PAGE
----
Richard Artes

In theory, customer relationship management (CRM) is a system that enables companies to deploy customer service strategies and tactics. But for a CRM system to work effectively, your company must first define and communicate a set of operating values.

Operating values are statements or definitions of what a company believes in and follows when conducting operations. While defining operating values and a CRM vision is often considered a senior management activity, I believe that many or all of a company’s stakeholders should collaborate in establishing the critical CRM prerequisites.

The key to making any CRM system a success is to define a common, deployable set of business and operating values that company stakeholders can depend on.

Identify the stakeholders
Before operating values can be created, it’s necessary to define your company’s stakeholders. A stakeholder is anyone who has vested interests in the performance of the company. The four stakeholder groups typically are:

  • Customers
  • Employees
  • Suppliers
  • Shareholders

Develop operating values
When a company defines or enhances a mission or vision, it must first understand, examine, and test its operating values. Here are a few examples of operating values:

  • We will treat all employees with respect and provide the necessary resources for them to be successful.
  • We will take the time to understand the needs of the individual customer in order to develop a lifelong business relationship with them.
  • Our products will have the highest value to our customers as compared to any of our competitors.

Descriptive operating values help you achieve stakeholder satisfaction and are more useful in conducting daily business than vision or mission statements. The time and energy you put into defining and enforcing operating values will determine the integrity of the company and its consistency in managing daily activities.

Defining operating values for stakeholders
Because operating values describe stakeholder expectations, it’s important to define a set of operating values for each group. For example, the concerns and expectations of a customer might be:

  • 100 percent quality products.
  • 100 percent on-time delivery.
  • A real person on the phone for every call.
  • Answers to questions—first time, first person.
  • Friendly, happy customer service people.
  • Products and services available when needed.
  • Knowing company solutions are the best value.

Such customer expectations should be translated into company operating values, and once adopted, they must be enforced with no exceptions. If violations occur, any employee should have the authority to report and assist in alleviating the violation. These operating values also become the business specification for the CRM system, both in selection specifications and performance results.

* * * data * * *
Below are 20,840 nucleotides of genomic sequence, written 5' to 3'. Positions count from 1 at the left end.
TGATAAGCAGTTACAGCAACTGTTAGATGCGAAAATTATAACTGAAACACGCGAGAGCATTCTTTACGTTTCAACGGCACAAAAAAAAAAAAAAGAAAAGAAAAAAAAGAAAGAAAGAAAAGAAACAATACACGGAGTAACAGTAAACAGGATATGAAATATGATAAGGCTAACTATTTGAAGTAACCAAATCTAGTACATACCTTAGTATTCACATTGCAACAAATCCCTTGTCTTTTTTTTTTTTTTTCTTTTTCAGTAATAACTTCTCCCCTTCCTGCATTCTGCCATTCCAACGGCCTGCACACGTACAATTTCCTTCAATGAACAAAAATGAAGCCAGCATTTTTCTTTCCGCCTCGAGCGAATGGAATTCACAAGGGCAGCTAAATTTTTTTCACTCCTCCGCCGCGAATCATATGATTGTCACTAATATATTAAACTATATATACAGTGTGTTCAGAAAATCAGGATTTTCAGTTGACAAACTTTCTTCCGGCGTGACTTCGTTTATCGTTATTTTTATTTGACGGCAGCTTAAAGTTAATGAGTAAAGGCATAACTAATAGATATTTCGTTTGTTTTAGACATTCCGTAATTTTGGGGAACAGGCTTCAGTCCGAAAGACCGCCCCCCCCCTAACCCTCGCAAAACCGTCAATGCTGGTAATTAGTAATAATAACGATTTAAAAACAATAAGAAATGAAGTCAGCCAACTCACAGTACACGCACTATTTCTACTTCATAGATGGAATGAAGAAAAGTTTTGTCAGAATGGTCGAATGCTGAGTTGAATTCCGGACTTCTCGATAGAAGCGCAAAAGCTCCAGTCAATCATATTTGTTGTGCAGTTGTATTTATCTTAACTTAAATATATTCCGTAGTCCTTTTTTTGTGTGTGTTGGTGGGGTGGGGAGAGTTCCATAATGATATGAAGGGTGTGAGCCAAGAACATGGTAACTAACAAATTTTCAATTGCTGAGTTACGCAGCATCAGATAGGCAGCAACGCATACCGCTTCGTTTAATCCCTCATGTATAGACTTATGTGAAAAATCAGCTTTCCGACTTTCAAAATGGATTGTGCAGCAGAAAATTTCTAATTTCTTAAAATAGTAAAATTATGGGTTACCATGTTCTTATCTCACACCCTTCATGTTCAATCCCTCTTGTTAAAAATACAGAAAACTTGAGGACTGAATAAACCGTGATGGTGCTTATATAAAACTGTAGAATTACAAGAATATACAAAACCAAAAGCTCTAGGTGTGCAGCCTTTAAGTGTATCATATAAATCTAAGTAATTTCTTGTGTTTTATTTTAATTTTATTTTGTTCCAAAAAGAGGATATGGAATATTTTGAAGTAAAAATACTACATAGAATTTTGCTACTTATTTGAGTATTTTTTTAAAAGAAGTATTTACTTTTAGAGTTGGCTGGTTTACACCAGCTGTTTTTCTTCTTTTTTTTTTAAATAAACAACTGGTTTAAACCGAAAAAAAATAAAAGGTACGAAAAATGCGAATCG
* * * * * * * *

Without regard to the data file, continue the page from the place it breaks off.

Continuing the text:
Of course, customer expectations may not be totally achievable by the company. For example, 100 percent on-time delivery may translate into an operating value of 90 percent or better on-time delivery. But the most important quality of an operating value is that it is dependable, consistent, and enforced.

Who defines operating values?
A task team of employees, customers, managers, and perhaps even suppliers should participate in defining operating values for customers. Operating values should be simple, concise, measurable, and agreed on by all stakeholders. After operating values have been defined, knowing and enforcing those values is the next step toward customer service and customer relationship management.

Many companies today approach this process backward. That is, they do not have, nor do they communicate, customer service policies or operating values for CRM processes.

Define the process, establish your operating values, then select the CRM system. The primary selection criteria for a CRM system should be effective deployment of customer operating values. After operating values are defined and implemented, the priorities of your company and the CRM system that fits the company best should become clear.

As a postscript to this process, operating values are established for all stakeholder groups and many values overlap after they have been effectively facilitated. This may take four or five iterations. Such continuity facilitates the development of company vision and mission statements.

When properly conducted, operating values are simple, easy to deploy, and understood by all. The established values give employees, customers, suppliers, and shareholders common components of success by bonding them and providing the business requirements for a CRM system.

What’s next?
CSRM, an integrated customer and supplier relationship management system, is the next step in the evolution of CRM. That makes sense because suppliers are just customers in reverse, and they have similar values. Looking at the supply chain in a way that appears backward brings about a whole new approach to conducting business, leading to a new breed of CRM solutions.

Seventy percent of a CRM system can be converted into a CSRM system. And as you might expect, supplier operating values provide the specifications for the next integration component.

Richard Artes has over 25 years of business and manufacturing management experience. He is president of Richard Artes & Associates, Inc., a consulting, project management, systems selection, systems implementation, and education development corporation.